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6 - Science, praxis, and change

Published online by Cambridge University Press:  03 May 2011

Michael F. Bernard-Donals
Affiliation:
University of Missouri, Columbia
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Summary

In the current conception of the human sciences, there exists a peculiar notion of how knowledge is possible and functions to produce a “worldview” (or, in other terms, a way of living). In this view, pluralism and multivalence are held sacrosanct, while the notion that there can be any appeal to some certainty outside of the multivalent has been overthrown. In the current political climate that exists in the world of academe, symptoms of this view include accusations of both the left and the right that Western culture (the right) and the multivalent text (the left) are in a sense just appeals to some higher certainty which is impossible to judge better or worse than any alternative, and unattainable in any case (since, if such “higher values” are no better or worse than anything else, they are not really any “higher” than anything else – it is not what we think it is). At universities, student codes of conduct draw lines between what is allowable speech (say, for example, a discussion of racism that includes epithets commonly used to denigrate women, homosexuals and people of color) and what is grounds for expulsion from the university (say, using the same kinds of epithets at a rally held by the Nation of Islam or by the B'nai B'rith). Again, it is the current view that such lines simply cannot (or should not) be drawn because the different interpretations of what is and is not acceptable are equally valid in an anti-foundationalist world.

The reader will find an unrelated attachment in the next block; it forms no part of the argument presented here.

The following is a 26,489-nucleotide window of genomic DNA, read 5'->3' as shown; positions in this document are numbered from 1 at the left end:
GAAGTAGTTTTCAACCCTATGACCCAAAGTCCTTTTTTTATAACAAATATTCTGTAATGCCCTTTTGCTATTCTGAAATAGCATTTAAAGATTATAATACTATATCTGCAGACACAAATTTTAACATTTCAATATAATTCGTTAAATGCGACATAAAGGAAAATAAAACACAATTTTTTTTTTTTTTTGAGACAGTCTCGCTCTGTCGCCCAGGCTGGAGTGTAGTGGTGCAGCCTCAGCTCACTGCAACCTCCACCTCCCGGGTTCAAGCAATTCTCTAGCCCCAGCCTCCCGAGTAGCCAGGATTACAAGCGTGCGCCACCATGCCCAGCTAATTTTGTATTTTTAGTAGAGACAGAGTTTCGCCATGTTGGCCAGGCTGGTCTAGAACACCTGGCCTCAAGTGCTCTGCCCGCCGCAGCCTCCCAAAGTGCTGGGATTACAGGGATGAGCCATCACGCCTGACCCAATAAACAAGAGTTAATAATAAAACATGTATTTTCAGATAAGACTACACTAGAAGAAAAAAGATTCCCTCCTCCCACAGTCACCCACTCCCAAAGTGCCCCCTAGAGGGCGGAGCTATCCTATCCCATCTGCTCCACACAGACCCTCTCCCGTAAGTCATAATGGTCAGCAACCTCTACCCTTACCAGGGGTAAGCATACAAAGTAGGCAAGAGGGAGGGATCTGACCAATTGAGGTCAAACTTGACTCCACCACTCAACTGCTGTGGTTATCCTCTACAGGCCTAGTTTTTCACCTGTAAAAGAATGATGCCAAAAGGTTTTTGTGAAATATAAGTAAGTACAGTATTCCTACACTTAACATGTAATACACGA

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Chapter
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Mikhail Bakhtin
Between Phenomenology and Marxism
, pp. 135 - 158
Publisher: Cambridge University Press
Print publication year: 1995

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